Offline-online play for retail chains and online companies provides for a much broader interaction touch-points with customers. We have seen a series of new models that are being deployed such as ‘shop & drop’, ‘brick to click’, ‘click to brick’, ‘Manless stores’, ‘Integrated buying’, omni-channel, etc all with a target of upselling and gaining customers while keeping convenience at its very core. Companies are now pivoting their ‘brick and mortar’ stores to experience centres.

Investments pouring in
The ecommerce industry, which stood at $39 billion in 2017, is now forecasted to clock $120 billion by 2020 – experiencing a CAGR of 20.09 percent throughout the period. While some big e-commerce retailers have set-up their in-house logistics arms, others have made strategic investments in e-commerce logistics companies. In-house logistics arms help e-commerce retailers to run the logistics as per their business requirements, thus providing better control on the complete supply chain and resulting in better performance and customer experience. Foreseeing the growth that the sector holds, entrepreneurs have been entering the logistics industry with technology up their sleeve. A few of them are now established players to bet on lapping up significant investments.

Leading logistics players like Delhivery, for instance, services about 600 cities and 8,500 PINs in India. As of December 2018, the company had 12 fulfilment centres for B2C and B2B services and works with ecommerce companies such as Flipkart and Paytm. Earlier in February this year, Delhivery acquired the India business of Dubai-based logistics firm Aramex. In H1 2019, Delhivery raised the highest funding of $413 million from Fosun Group, SoftBank, and Carlyle.

Ecom Express, on the other hand, delivers to around 25,000 pin codes across 2,400 cities in India. It offers end-to-end logistics solutions such as reverse logistics, ecommerce network services, cross-border services (EXS) and ecommerce branded services. It also provides fulfillment solutions to its customers. The company’s clients include Amazon, Flipkart and HomeShop18.

Alibaba-backed ExpressBees claims to serve more than 10,000 pin codes across India, with 53 hubs and about 1,300 service centres. It is an end-to-end e-commerce-focused logistics provider with services like first and last-mile delivery and reverse logistics with facilities, such as real-time tracking, multiple payment collection and processing options. Its clients include online retailers such as Snapdeal, Paytm and Flipkart. In February this year, this Pune-based ecommerce logistics provider raised $4.9 million from Mumbai-based venture debt and speciality lending company InnoVen Capital.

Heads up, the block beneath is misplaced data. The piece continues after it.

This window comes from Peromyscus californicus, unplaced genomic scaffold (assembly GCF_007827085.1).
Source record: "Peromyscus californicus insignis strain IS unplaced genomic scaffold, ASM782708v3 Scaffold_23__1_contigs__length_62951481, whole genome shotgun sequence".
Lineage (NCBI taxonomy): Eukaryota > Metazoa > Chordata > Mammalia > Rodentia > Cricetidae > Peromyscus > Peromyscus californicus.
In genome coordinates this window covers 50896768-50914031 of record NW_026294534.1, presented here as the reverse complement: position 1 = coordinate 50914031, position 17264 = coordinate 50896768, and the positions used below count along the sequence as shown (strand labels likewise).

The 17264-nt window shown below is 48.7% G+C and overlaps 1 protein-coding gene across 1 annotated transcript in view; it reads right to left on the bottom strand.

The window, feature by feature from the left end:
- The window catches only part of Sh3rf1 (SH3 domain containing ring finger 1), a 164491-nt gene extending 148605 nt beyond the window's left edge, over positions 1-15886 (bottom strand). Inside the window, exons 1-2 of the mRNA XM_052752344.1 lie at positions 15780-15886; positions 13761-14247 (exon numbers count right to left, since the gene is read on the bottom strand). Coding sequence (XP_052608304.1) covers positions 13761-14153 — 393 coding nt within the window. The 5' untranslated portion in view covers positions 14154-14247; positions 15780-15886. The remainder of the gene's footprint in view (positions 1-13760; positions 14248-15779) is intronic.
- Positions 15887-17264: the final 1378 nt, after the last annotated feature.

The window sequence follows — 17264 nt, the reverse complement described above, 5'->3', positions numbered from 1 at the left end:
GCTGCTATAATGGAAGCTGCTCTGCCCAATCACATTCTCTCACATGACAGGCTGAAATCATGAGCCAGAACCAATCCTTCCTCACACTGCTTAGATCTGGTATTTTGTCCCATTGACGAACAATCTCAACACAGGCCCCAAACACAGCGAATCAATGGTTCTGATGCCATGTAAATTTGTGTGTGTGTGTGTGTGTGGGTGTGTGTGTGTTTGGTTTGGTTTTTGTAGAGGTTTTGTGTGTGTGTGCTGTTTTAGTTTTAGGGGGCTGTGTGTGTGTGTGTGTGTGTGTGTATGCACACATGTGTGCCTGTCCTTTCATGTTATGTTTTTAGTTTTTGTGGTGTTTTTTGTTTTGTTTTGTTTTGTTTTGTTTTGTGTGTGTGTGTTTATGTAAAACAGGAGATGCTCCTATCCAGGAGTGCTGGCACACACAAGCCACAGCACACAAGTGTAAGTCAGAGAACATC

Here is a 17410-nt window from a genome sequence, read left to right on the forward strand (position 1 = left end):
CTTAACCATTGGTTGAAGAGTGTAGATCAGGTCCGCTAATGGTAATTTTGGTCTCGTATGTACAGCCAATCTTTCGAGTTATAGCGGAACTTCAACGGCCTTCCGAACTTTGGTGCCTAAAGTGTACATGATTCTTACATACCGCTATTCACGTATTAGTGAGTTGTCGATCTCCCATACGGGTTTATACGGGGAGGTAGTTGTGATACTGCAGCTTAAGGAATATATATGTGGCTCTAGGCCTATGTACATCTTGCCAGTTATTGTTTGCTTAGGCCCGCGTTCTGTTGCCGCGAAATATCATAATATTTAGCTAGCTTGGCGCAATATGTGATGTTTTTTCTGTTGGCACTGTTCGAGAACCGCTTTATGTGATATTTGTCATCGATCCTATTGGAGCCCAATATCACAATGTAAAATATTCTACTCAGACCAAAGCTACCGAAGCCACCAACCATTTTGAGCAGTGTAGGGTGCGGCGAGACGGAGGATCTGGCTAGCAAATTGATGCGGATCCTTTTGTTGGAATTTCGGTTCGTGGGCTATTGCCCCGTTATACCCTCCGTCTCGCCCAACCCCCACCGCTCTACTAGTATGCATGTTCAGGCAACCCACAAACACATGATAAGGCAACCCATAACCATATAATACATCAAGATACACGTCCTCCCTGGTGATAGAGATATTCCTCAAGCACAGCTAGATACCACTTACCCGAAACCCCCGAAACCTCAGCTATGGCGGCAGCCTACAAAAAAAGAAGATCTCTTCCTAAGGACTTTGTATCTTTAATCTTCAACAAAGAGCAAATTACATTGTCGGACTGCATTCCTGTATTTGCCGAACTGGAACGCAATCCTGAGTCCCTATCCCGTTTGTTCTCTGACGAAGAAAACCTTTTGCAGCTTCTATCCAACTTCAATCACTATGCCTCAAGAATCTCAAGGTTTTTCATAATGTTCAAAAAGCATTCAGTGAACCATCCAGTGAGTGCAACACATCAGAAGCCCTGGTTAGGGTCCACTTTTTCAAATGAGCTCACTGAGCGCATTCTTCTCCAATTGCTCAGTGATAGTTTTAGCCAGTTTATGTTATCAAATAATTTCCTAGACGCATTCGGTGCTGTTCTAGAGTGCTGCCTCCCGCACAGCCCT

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Beyond e-commerce logistics, it is the market for long-haul logistics to maximise efficiency for underutilized trucks and optimising time and cost for shippers, that has Blackbuck and Gurugram-based Rivigo among top players. Rivigo recently raised $65 million in its ongoing series E-round led by existing investors Warburg Pincus and SAIF Partners while Blackbuck raised has raised $150 million in its Series D round Goldman Sachs Investment Partners and venture capital firm Accel.

Banking on technology
Though technology-led change can be a hard-sell in the dusty, fragmented space of logistics, new technologies such as augmented reality and advanced robotics are the key to reducing costs and ensuring the competitiveness of the company and satisfaction of the customer. Companies that fail to keep up with logistics trends risk losing competitive advantage and falling out of favor with consumers. The continued rapid growth in e-commerce markets demands an equally rapid and innovative response from transport and logistics businesses.

For instance, AI-backed supply chain optimisation startup Locus.sh helps tech-based enterprises to manage their deliveries. It offers features like automated smart dispatches, tracking, fleet visualisation, proprietary geocoder and proprietary route deviation engine. Locus with its dynamic route optimization allows routes to be changed daily without human intervention depending on the density of orders from different destinations on a particular day. Locus’ claims that for its client Big Basket, it has helped deliver 10 million orders with an accuracy of 99.9 percent. For its other client 1mg, an online pharmacy, Locus has helped boost number of deliveries from 15-16 packets per delivery per day to about 35-40 packets. Apart from Big Basket and 1mg, Locus works with FMCG biggie Hindustan Unilever to help streamline routes for lakhs of distributors who supply from the company’s warehouses to local kirana stores.

Impact of new FDI regulations on eCommerce
India’s revised policy on FDI in ecommerce mandates online marketplaces including Amazon and Flipkart from stocking a quarter or 25 per cent of their inventory from a single vendor. The new regulations also prevent exclusive marketing deals with select vendors. The draft ecommerce policy announced in February 2019 covers cross-border data sharing, supply chain transparency, product authenticity, and last mile connectivity amongst others.

These changes are expected to have a dent on the sentiment of the e-commerce fraternity which may lead to a short slowdown in the demand. Nonetheless, ecommerce will remain to be a key demand driver for the logistics sector.

This story was originally published in Indian Transport & Logistics News' July - August 2019 issue.